Exposure to high levels of stress hormones in the womb increases the risk of low birth weight and preterm delivery, and the development of stress-related conditions later in life.
A variety of factors contribute to stress during pregnancy, including family life, financial hardships, a history of depression or anxiety, physical health problems, unplanned pregnancy, support levels, social unrest and natural disasters. If you're noticing symptoms of stress or antenatal depression (see Understanding antenatal depression), telling someone how you're feeling is an important first step in reducing the effects on you and your baby.
Life in the early years
Babies start learning from the moment they're born (see How babies and young children learn). So their environment, and in particular their relationship with you (see Understanding attachment and bonding), will be incredibly significant during these early years. As they use their senses to experience the world around them, their brains start to organise themselves in an expected way. And if certain sensory inputs are lacking during this time (for example, in babies with hearing or sight impairments), different patterns of brain organisation can occur. (see What your baby can hear, think and sense in the womb and The senses)
Touch is the very first sense your baby experiences, and the first to influence brain development. Smell, taste, balance, hearing and vision will then follow in that order – with scientists believing that this progression is important for complete development (see What your baby can hear, think and sense in the womb and The senses).
It's a critical time in the life of a child, and a time when your input is incredibly important. Building a strong relationship during these years will have a profound effect on the way your child develops (also have a read of Understanding attachment and Bonding). And it's the everyday things you do that really count – things like cuddling, singing, talking, smiling, reading and playing (see Communicating with your baby, The Beginnings of Language, Reading and The Magic of Music). By responding to your child's needs, having fun with them, giving them safe opportunities to explore the world, and protecting them from major stress, you're literally helping shape their brain.
Sadly, this also means that children who don't get the care and attention they need in the early years can have a greater risk of developing emotional disorders, learning problems and behavioural issues.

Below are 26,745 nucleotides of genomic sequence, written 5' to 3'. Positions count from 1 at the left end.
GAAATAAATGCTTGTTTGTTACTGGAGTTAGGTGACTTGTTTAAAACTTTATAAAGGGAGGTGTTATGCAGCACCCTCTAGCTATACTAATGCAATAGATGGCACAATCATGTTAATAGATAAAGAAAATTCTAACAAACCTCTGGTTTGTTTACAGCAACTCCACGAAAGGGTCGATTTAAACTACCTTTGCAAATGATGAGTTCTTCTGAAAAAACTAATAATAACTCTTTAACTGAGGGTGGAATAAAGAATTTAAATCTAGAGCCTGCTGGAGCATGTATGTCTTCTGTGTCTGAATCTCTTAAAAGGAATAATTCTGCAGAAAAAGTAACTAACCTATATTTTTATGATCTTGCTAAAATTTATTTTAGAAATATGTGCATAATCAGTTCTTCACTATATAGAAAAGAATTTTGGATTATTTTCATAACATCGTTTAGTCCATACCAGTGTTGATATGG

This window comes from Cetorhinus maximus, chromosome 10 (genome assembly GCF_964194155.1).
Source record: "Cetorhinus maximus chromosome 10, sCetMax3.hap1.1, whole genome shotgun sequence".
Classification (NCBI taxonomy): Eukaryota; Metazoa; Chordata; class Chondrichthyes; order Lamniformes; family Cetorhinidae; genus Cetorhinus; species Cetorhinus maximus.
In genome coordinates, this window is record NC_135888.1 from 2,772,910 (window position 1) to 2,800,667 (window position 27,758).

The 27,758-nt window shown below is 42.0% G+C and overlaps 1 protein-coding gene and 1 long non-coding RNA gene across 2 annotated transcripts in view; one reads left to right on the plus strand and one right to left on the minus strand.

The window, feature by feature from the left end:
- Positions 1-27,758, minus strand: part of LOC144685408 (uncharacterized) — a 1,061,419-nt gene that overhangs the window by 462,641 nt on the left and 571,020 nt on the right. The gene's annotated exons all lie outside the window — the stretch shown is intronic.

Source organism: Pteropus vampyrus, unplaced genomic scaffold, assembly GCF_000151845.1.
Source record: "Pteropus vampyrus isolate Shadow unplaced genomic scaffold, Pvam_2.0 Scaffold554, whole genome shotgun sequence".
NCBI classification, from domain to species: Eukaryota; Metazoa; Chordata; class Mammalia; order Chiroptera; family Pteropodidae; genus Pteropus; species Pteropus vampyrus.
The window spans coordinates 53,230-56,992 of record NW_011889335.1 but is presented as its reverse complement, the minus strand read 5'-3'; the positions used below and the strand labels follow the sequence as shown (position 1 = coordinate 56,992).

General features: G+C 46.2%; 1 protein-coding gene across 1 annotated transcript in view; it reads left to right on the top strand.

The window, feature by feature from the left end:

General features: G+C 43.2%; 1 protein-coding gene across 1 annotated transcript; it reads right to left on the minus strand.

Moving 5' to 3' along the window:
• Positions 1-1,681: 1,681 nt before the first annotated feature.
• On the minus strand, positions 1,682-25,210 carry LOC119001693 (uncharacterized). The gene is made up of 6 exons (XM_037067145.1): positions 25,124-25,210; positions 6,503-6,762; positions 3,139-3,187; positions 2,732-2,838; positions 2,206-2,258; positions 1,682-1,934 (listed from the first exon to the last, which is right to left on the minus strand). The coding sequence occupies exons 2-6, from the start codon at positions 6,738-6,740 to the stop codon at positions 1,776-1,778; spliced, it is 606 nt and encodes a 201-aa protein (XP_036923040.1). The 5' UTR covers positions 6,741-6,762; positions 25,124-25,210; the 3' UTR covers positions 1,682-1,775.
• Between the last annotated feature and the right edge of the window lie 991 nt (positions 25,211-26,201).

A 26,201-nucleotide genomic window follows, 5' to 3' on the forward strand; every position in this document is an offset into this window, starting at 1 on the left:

Summing it up
- During pregnancy – brain development is mostly genetic, but there are certain environmental factors that can contribute too. Women are advised not to smoke or drink alcohol, to avoid becoming overly stressed, and to take folate supplements before conception and during pregnancy. Healthy eating is important at every stage in your life. But during pregnancy, it is even more essential as nutrient requirements are much higher.
- At birth – a baby's brain is around 27% the size of an adult's brain, and goes through a significant growth period in the first year. Safe, loving and nurturing relationships and experiences, along with sound nutrition, are vital for the formation of the brain cell connections and shaping of the brain cell networks that form the basis of lifelong learning.
- The early years – the first three years will lay the foundations for how a person feels, thinks and behaves for the rest of their life. Children who don't get the care and attention they need may be at greater risk of developing emotional, learning and behavioural problems, so it's important to build a strong and loving relationship with your child at this time.
How to help your baby's brain grow in a healthy way
- Get the right nutrients – folate is a really important B vitamin for expectant mothers. The New Zealand Ministry of Health recommends taking an 800 μg folic acid tablet daily for at least four weeks before and 12 weeks after conception, as well as eating foods like leafy vegetables, citrus fruits, wholemeal bread, yeast, liver and legumes which are rich in the vitamin.
- Steer clear of toxins – there's no healthy amount of alcohol to drink during pregnancy. Even a small amount can have harmful effects on your baby's development, and experts also recommend avoiding it when you're trying to get pregnant. It's the same story with cigarettes. The New Zealand Ministry of Health recommends that women shouldn't smoke while they're pregnant or breastfeeding – and exposure to secondhand smoke after a child's born should be avoided too.
- Take it easy – you don't have to be perfect to be an amazing parent, so try not to stress about the little things too much. It'll be best for both of you.
In their first 6 months
- Cuddle them – touch is the first sense your baby will experience, so try to give them as many positive physical experiences as you can. Cuddling your baby, giving them skin on skin affection and massaging them will help them feel secure and loved. (see What your baby can hear, think and sense in the womb, The senses and Understanding attachment and bonding)